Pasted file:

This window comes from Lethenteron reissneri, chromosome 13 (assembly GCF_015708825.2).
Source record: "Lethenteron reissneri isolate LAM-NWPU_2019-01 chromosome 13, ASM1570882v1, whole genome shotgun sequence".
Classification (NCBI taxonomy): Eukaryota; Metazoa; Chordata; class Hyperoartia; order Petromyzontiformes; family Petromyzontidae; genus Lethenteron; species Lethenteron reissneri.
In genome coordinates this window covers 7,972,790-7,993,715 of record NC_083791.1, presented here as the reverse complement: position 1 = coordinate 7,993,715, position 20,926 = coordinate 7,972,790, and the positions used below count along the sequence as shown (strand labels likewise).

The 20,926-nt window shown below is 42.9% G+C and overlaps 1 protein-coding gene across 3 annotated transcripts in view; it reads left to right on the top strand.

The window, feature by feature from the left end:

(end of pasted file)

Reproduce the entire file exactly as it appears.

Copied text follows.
This window comes from Lethenteron reissneri, chromosome 13 (assembly GCF_015708825.2).
Source record: "Lethenteron reissneri isolate LAM-NWPU_2019-01 chromosome 13, ASM1570882v1, whole genome shotgun sequence".
Classification (NCBI taxonomy): Eukaryota; Metazoa; Chordata; class Hyperoartia; order Petromyzontiformes; family Petromyzontidae; genus Lethenteron; species Lethenteron reissneri.
In genome coordinates this window covers 7,972,790-7,993,715 of record NC_083791.1, presented here as the reverse complement: position 1 = coordinate 7,993,715, position 20,926 = coordinate 7,972,790, and the positions used below count along the sequence as shown (strand labels likewise).

The 20,926-nt window shown below is 42.9% G+C and overlaps 1 protein-coding gene across 3 annotated transcripts in view; it reads left to right on the top strand.

The window, feature by feature from the left end: